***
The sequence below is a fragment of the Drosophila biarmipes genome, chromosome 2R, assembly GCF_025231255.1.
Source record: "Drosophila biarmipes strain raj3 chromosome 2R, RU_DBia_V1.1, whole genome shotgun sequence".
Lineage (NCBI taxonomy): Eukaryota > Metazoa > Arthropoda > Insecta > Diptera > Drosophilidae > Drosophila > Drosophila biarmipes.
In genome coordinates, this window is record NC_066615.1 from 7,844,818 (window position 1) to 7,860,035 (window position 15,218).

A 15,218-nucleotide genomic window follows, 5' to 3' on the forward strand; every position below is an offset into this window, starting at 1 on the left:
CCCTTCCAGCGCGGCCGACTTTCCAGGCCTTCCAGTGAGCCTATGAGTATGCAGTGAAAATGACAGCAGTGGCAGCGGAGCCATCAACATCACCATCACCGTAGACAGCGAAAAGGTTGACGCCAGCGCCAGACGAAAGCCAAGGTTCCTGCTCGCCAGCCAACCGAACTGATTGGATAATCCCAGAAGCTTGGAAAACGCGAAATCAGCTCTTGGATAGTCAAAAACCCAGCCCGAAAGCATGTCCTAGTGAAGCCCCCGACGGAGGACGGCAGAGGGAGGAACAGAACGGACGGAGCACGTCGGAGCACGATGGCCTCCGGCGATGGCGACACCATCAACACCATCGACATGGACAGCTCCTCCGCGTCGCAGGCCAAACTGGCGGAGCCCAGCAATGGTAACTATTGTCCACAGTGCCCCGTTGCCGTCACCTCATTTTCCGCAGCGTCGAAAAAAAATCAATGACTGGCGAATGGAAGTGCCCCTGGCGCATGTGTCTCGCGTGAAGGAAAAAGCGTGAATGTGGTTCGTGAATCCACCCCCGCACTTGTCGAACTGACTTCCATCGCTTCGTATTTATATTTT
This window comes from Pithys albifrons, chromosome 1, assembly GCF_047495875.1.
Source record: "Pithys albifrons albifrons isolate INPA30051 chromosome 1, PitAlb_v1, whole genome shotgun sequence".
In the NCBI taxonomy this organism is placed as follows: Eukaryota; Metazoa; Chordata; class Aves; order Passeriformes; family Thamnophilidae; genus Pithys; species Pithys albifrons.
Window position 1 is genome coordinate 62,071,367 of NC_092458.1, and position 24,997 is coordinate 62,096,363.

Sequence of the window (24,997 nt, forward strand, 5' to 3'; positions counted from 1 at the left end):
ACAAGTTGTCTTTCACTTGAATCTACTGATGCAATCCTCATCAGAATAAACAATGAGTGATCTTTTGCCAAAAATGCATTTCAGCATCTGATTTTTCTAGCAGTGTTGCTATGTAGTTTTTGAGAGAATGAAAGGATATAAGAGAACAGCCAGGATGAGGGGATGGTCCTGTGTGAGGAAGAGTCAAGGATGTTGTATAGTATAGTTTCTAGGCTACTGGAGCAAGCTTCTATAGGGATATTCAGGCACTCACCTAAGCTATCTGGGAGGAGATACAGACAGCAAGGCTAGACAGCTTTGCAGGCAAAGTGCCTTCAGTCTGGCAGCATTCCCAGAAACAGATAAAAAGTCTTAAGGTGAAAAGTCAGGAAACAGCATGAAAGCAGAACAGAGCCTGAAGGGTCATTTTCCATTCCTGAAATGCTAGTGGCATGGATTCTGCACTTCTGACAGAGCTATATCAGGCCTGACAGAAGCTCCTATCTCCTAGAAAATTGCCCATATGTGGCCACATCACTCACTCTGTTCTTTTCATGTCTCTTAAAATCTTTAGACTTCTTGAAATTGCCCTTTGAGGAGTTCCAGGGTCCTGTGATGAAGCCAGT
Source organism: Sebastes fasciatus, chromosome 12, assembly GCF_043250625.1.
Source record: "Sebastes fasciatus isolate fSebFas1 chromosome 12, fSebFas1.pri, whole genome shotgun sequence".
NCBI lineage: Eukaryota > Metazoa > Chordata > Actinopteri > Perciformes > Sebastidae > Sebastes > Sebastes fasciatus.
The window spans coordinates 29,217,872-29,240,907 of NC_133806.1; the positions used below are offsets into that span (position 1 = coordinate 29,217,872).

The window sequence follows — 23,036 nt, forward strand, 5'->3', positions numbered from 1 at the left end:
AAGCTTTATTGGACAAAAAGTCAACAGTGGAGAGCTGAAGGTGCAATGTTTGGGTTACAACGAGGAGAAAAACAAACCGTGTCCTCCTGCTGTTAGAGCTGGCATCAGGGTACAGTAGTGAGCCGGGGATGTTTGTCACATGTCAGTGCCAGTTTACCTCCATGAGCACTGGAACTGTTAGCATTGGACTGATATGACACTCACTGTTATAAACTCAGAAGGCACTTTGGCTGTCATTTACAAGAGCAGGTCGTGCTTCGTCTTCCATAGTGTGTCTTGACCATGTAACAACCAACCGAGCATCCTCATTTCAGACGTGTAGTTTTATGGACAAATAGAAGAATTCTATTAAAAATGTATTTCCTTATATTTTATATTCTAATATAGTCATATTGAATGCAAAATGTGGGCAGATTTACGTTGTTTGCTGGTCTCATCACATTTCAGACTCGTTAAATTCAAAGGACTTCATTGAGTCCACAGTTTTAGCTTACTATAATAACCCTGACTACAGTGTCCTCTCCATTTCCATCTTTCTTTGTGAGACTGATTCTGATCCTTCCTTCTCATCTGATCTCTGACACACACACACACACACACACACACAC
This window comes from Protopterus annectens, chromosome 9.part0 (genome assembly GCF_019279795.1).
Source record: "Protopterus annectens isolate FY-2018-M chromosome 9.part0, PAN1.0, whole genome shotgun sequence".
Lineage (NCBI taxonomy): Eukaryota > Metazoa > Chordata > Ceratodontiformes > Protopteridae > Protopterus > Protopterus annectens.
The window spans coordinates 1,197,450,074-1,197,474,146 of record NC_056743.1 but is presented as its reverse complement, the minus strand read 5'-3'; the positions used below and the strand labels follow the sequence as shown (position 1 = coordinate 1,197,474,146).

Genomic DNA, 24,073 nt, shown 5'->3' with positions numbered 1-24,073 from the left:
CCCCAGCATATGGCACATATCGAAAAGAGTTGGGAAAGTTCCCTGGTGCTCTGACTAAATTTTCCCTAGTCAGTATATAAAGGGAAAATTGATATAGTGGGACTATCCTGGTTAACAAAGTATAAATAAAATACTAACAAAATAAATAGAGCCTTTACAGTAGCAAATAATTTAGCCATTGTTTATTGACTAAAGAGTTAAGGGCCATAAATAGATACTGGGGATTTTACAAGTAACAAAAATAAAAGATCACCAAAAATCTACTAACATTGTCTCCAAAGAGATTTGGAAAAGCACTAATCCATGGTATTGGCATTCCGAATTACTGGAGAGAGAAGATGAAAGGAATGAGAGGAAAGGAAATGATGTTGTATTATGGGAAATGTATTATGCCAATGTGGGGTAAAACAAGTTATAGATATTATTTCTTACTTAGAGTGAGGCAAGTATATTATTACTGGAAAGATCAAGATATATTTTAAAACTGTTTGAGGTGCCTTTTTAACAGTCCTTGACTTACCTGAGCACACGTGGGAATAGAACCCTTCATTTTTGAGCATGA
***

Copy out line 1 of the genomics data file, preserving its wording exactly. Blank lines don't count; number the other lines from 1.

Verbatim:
The sequence below is a fragment of the Drosophila biarmipes genome, chromosome 2R, assembly GCF_025231255.1.